For the 4-week period to the end of January the Insync funds underperformed the benchmark. With a fresh focus on tightening interest rates in response to rising inflation, it is typical at this juncture for rapid investor shifts towards the current perceived short-term winning sectors like energy and financials. At the same time, an indiscriminate move away from growth stocks always occurs. And for some growth stocks, deservedly so as their financial position and prospects are less enthusiastically assessed. January’s moves follow a well-worn pattern of investor behaviour at these points in the investment cycle.
The cyclical stocks and sectors currently basking in the sunshine of rapid price-appreciation do not meet Insync’s disciplined financial requirements, primarily because of their low ROICs (profitability) through the cycle. Over an investment cycle, they do not align with delivering consistent and sustainable investment performance.
The senior team’s 90 years of investment experience has witnessed many sharp market corrections. Time and again investors try to anticipate markets, rotating between sectors, jockeying for a specific economic environment. Sadly, this results in inconsistent and lower returns and increased risk. As we frequently state, a quality defensive growth approach to investing can produce temporary underperformance at these junctures. This is the price paid for outperformance over a full investment cycle. Our results below support this statement.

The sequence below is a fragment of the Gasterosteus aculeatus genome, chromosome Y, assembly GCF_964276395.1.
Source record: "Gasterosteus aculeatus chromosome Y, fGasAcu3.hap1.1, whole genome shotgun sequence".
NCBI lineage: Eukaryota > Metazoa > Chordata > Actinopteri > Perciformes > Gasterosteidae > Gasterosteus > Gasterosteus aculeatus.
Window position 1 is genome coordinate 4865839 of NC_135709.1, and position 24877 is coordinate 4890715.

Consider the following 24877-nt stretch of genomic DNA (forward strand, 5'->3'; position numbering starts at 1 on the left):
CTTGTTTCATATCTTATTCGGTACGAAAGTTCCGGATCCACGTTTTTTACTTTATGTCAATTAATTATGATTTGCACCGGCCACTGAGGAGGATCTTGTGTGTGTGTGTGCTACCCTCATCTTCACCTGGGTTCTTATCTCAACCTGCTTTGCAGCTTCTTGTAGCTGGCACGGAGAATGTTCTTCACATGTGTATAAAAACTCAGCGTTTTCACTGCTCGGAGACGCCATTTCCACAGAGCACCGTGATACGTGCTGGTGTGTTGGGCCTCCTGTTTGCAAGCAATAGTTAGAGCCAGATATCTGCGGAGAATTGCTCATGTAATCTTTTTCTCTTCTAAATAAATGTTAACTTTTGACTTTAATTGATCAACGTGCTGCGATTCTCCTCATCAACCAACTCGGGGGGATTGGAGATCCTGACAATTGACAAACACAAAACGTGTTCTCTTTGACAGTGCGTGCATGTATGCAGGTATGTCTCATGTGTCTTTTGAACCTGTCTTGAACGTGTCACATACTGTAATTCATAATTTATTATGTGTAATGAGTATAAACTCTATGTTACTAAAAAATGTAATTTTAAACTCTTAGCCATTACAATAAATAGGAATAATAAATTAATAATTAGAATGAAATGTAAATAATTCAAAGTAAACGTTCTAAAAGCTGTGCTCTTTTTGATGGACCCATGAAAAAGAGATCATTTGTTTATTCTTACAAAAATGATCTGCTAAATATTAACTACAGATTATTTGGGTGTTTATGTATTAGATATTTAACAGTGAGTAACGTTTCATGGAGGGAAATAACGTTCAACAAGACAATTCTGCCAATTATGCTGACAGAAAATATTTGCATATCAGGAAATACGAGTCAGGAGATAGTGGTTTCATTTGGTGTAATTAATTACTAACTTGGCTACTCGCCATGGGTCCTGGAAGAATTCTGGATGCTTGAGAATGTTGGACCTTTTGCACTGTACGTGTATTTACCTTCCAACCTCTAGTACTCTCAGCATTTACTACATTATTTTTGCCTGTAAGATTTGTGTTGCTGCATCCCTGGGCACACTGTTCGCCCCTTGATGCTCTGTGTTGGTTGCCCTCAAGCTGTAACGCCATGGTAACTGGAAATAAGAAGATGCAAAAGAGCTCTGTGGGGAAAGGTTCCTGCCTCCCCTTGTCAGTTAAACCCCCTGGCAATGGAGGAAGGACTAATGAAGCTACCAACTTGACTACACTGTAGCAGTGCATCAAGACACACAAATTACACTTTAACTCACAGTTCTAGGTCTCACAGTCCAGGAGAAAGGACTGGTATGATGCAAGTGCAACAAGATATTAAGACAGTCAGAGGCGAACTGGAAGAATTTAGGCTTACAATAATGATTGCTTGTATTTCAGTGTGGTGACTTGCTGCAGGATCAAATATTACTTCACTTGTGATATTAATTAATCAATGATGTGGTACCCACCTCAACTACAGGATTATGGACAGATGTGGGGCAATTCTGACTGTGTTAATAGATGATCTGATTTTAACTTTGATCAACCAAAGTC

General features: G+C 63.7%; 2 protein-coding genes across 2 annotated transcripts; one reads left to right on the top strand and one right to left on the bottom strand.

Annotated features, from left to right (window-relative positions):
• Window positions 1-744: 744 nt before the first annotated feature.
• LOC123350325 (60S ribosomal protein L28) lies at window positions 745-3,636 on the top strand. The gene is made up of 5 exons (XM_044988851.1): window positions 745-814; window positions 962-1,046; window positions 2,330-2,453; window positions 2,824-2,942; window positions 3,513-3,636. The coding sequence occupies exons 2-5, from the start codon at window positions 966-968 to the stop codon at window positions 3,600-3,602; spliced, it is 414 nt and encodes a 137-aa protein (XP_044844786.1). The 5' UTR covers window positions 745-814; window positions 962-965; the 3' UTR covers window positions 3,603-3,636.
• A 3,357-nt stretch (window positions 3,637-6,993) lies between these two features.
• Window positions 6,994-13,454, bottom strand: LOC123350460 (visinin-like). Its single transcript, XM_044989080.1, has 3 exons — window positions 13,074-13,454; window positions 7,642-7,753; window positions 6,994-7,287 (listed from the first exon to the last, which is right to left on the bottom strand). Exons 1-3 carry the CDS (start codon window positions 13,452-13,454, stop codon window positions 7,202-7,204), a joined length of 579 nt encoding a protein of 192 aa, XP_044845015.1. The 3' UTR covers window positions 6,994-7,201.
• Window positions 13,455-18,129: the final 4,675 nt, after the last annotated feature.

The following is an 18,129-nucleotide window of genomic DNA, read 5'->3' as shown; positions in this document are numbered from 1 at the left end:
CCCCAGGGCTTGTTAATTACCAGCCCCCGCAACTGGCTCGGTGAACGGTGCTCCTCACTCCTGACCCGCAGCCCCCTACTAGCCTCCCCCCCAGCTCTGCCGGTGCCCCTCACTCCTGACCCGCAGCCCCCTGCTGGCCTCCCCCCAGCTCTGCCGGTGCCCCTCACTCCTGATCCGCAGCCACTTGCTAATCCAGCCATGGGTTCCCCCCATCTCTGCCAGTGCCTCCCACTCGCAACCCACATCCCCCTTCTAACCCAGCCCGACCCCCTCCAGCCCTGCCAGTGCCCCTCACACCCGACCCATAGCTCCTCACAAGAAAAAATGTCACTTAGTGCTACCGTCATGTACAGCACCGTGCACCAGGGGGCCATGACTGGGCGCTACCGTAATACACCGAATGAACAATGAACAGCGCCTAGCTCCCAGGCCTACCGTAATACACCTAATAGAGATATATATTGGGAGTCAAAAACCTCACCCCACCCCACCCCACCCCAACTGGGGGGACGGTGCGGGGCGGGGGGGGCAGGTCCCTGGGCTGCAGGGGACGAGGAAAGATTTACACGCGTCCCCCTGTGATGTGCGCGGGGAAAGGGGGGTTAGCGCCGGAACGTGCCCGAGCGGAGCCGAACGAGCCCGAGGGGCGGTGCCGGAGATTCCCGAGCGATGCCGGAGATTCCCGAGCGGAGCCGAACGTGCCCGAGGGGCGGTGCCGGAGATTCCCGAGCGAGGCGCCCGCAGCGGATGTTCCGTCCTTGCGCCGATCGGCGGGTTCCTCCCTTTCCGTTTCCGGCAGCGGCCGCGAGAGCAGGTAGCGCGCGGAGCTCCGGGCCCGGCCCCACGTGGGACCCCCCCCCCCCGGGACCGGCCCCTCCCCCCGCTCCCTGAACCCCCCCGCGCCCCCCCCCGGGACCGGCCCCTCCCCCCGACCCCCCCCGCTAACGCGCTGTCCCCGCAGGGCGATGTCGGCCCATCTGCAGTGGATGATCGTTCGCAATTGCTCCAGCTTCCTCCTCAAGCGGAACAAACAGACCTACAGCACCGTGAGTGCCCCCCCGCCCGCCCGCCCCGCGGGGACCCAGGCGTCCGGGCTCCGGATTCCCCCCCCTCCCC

Should interest rates rise too quickly (which the market is currently pricing into the interest rate futures market), it may induce a broader economic slowdown. This favours the type of profitable growth businesses we hold. If they do not overshoot, our ROIC + Megatrends approach also allows these same companies to thrive in a higher inflation/ interest rate setting. Our approach is not reliant on these factors’ settings to the extent of most other managers.
Short term, investors typically fret over interest rate rises and most growth stocks suffer, as indiscriminate machine-gun approach to selling occurs. Over time however, the more profitable businesses with strong revenue growth start to reassert their upward price trajectory. Investor’s value their consistent earnings power, which is why over time, stock prices are closely correlated to their earning’s. Insync’s portfolio has an expected earnings growth rate of 13%p.a. for the next two years (longer term expected growth significantly in excess of global GDP). Additionally, even after employing high discount rates in our valuation models, the current portfolio sits at a 50%+ discount to its long-term value. This sets the stage for outperformance consistent with the longer-term history of the funds. Patience rewards.
Pet Humanisation Megatrend update
This just keeps getting better: An American Pet Products Association Survey bodes well for the continued GDP plus growth in the year ahead. Below are some of the highlights that were particularly noteworthy.
Pet ownership is up. 14% brought home a new pet during the pandemic.
Spending increased. 35% spent more on their pets in the past year than previously.
Millennials are the largest ‘pet parents’. And will be the largest generation by 2030.
Spending is up post pandemic, as ‘pet parents’ are more than ever before willing to sacrifice more of their paycheques to provide premium care and services for their pets. The $100 Bn pet industry is poised to nearly triple to $275 billion by 2030 (Morgan Stanley). An annual compound rate in excess of 14% p.a. growth.